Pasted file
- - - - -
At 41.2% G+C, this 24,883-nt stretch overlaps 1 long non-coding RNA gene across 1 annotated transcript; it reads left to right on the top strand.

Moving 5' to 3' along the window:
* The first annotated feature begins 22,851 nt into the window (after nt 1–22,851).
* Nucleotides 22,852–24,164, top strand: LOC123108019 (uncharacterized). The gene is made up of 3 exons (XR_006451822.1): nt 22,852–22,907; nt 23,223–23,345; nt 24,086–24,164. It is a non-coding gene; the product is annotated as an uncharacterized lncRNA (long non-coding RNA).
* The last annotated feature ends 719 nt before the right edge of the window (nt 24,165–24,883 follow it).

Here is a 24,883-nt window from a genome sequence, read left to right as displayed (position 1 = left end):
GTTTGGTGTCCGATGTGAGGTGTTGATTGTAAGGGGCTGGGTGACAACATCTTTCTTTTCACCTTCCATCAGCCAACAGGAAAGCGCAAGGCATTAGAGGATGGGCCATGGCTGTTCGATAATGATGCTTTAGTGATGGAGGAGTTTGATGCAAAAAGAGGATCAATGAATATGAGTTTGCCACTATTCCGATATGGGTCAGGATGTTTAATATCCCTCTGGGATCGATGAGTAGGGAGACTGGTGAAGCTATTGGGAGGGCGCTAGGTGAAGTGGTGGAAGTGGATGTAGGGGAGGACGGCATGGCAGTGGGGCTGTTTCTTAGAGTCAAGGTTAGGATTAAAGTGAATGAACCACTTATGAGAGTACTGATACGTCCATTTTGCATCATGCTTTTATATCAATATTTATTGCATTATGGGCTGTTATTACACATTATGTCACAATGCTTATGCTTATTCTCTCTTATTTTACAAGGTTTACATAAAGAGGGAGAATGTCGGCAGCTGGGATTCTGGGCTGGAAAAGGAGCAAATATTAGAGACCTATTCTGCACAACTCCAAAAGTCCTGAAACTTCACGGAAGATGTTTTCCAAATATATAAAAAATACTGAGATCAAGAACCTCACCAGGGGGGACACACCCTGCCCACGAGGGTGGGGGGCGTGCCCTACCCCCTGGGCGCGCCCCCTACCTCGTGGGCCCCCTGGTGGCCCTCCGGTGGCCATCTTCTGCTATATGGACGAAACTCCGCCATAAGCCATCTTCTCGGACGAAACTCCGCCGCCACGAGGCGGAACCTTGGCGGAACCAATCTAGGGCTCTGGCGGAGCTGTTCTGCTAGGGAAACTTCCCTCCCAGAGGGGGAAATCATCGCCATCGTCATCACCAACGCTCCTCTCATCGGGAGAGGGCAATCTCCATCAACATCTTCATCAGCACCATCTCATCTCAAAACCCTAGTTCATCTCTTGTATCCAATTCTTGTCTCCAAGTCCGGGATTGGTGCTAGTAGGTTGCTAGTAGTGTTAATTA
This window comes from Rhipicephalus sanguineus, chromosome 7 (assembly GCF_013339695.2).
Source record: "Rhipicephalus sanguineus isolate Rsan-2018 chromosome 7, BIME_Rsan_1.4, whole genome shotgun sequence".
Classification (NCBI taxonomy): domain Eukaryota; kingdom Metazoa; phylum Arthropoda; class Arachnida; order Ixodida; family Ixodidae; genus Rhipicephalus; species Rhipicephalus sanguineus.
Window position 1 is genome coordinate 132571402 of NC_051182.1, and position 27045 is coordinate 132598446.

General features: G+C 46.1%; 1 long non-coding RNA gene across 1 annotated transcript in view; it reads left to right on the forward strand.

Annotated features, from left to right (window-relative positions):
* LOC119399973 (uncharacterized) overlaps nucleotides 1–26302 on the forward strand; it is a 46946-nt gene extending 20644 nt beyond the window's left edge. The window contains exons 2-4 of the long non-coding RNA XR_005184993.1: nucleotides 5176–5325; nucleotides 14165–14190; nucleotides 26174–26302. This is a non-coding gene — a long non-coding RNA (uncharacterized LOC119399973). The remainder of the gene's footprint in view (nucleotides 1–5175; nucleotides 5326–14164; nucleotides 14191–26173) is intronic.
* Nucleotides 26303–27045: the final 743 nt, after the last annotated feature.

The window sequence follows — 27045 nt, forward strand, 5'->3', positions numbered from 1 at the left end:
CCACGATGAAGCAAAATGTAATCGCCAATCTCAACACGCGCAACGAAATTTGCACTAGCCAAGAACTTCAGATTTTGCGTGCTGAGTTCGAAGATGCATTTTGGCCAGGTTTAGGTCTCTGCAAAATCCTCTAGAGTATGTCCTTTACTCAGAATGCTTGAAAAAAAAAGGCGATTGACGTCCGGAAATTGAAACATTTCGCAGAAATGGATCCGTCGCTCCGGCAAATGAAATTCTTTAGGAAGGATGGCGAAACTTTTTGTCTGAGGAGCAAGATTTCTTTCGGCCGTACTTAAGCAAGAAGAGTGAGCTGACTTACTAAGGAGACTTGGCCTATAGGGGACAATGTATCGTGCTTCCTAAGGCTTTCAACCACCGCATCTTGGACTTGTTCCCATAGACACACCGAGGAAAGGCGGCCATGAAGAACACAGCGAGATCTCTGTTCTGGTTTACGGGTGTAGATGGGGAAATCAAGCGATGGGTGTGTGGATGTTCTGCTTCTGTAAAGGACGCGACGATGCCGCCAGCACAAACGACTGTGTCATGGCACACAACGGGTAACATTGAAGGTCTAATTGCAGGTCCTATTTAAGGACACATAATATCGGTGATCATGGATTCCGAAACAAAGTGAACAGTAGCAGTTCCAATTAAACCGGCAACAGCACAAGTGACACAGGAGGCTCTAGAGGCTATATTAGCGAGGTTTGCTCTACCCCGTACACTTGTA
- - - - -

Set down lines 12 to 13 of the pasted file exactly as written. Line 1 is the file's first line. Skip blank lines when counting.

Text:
General features: G+C 46.1%; 1 long non-coding RNA gene across 1 annotated transcript in view; it reads left to right on the forward strand.

Annotated features, from left to right (window-relative positions):